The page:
The Kālacakra (“Wheel of Time”) Tantra is a corpus of Buddhist scriptures and commentaries compiled in India in the early decades of the eleventh century. “Tantra” is a Sanskrit term meaning “book,” or “manual.” In this sense, the Kālacakra Tantra is a manual on what is perhaps the last, great system of practice to emerge in India before the demise of Buddhism in the fourteenth century.
Three centuries earlier, in the first decades of the eleventh century, the early Muslim emperors of Inner Asia had begun to invade and occupy the northeastern regions of India. Around the same time, Muslim scholars also began to compile erudite accounts of the languages, institutions, religious practices, and rules of conduct of the Hindus in the Arabic language.
During the early encounter of Muslim scholars with Buddhist India, the compilers of the Kālacakra Tantra articulated in Sanskrit a prophetic vision of the Buddha’s teachings in a series of holy books. The first of these books was the Ādibuddha: the Kālacakra mūla, or “root,” tantra. The second was the Śrī Kālacakra: the laghu, or “abridged,” tantra. The third was the Vimalaprabhā: the ṭīkā, or “commentary,” on the mūla and laghu tantra together.
Early on, in both India and Tibet, Buddhist historians and exegetes agreed on the following. Because the commentaries, that is, the the Śrī Kālacakra and the Vimalaprabhā, contained several fragments of the Ādibuddha, the Śrī Kālacakra and the Vimalaprabhā presupposed the existence of the root tantra. Still, like other Buddhist mūla tantras, when the laghu tantra and the ṭīkā were written down in Sanskrit, the holy book of prophecies was said to have long been lost. Although the Buddha was said to have preached the mūla tantra in Southern India, the text had been taken to the realm of Sambhala, where it had been written down and where its instructions had been preserved by a lineage of wise and benevolent kings.
Even when fragments of the Ādibuddha circulated as independent texts in India, and when early commentators claimed to have read the holy book upon their visits to Sambhala, the lost original could be said to have existed, as long as it remained inaccessible to readers in the form of a book—a book preserved in an invisible realm. Under this light, the Ādibuddha instituted its authenticity as the expression of an originating truth named Ādi Buddha: the supreme Kālacakra deity, an awakened being whose power and knowledge reached beyond space and time.
Like the Ādi Buddha, that is, the original speaker of the tantra, whose teaching of the dharma was displaced to a primordial time, the Ādibuddha instituted itself as an absence.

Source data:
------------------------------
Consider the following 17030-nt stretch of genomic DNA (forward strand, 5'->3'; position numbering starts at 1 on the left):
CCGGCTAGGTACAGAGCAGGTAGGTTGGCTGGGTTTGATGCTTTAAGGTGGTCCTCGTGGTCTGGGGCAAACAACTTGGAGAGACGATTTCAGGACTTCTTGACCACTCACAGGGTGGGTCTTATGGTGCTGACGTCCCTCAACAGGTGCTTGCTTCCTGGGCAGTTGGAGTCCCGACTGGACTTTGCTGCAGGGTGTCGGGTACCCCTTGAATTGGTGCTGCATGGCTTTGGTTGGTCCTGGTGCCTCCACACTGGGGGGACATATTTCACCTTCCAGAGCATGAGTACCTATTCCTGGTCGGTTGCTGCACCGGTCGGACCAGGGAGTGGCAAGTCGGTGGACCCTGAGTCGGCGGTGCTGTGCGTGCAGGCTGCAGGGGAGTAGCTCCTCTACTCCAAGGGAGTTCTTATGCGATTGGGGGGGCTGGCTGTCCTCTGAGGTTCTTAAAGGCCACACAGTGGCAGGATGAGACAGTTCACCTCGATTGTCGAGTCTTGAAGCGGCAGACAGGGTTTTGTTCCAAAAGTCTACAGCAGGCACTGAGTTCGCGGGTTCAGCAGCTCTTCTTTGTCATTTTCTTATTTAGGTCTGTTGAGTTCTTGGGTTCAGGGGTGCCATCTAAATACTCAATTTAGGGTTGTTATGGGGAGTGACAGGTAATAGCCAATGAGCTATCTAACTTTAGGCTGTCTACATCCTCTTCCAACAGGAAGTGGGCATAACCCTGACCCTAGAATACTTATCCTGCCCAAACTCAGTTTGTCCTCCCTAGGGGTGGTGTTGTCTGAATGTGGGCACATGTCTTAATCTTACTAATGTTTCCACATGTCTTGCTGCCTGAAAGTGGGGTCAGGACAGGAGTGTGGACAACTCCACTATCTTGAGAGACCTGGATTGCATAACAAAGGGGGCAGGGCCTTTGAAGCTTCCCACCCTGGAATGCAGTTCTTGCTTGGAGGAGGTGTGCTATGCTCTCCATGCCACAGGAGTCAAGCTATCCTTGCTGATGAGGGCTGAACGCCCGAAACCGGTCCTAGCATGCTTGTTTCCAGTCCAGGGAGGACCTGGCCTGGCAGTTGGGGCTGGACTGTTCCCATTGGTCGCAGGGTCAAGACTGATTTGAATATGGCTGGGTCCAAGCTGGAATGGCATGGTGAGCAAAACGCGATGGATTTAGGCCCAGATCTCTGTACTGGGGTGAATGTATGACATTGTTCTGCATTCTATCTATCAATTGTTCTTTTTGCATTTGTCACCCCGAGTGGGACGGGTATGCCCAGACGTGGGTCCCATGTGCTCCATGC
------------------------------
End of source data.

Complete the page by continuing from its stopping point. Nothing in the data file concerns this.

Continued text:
Irretrievable in the present, the fragments of the Ādibuddha that circulated independently in India evoked this primordial time. In evoking the Buddha’s prophetic memories of past, present, and future events, however, the anonymous author of the Kālacakra Tantra also provided her readers with future memories of the Buddha. These were memories which, in future times, were said to be capable of providing Indian Buddhists with the power to save the dharma from Muslim invaders.
Considering the above, on a narrative level the Ādibuddha poses an enigma. If the readers of the Kālacakra Tantra could gain any insight into the future of the Buddha’s dharma after the Muslim conquest of India, this future could be seen as a reflection through the fragments of the mūla tantra—the fragments of the Ādibuddha embedded in the Śrī Kālacakra and in the Vimalaprabhā.
For, in the Kālacakra tantra, the Buddha is none other than a prophet. Yet, the Buddha is not a prophet here as understood in the great monotheistic religions of Christianity, Judaism, and Islam. Renowned in the Indian tradition as the devātideva, a Sanskrit term often translated as the “god beyond the gods,” the Buddha is himself often said to be capable of remembering anything in the past. And yet, in the Kālacakra corpus, the Buddha has also the power to remember anything in the future. In other words, in the Kālacakra tradition the Buddha is not the messenger of another god whose message he reveals to others, but the very messenger of his own recollections of the future.
The holy book of prophecies, that is, the Ādibuddha, was thus said to have been lost. Yet, the sense of urgency evoked by the fragments of the mūla tantra ensured the survival of these reflections elsewhere in the Kālacakra corpus. These fragments reinforced the prophetic quality of the Ādibuddha’s narrative chronology, connecting Buddhist, Hindu, and Muslim history with the invisible history of Sambhala.
In the early nineteenth century, the Ādi Buddha would become important to European scholars in the academic study of Buddhism. In 1828, the same year the Sanskrit manuscript of the Kālacakra Tantra was discovered in Nepal, a French scholar who studied Buddhist texts in Paris imagined Ādi Buddha as the Creator God of Buddhism. He translated the name of the Kālacakra deity in French as “intelligence primordiale,“ or “Primordial Intelligence.”
Despite the fact that there is no Creator God in Buddhism, for the rest of the nineteenth and into the twentieth century, scholars have regarded Ādi Buddha as a monotheistic God within Buddhism—indeed, some critics of Buddhism still do. This is perhaps one of the most spectacular cases of mistaken recognition in the encounter of Buddhism with the modern world.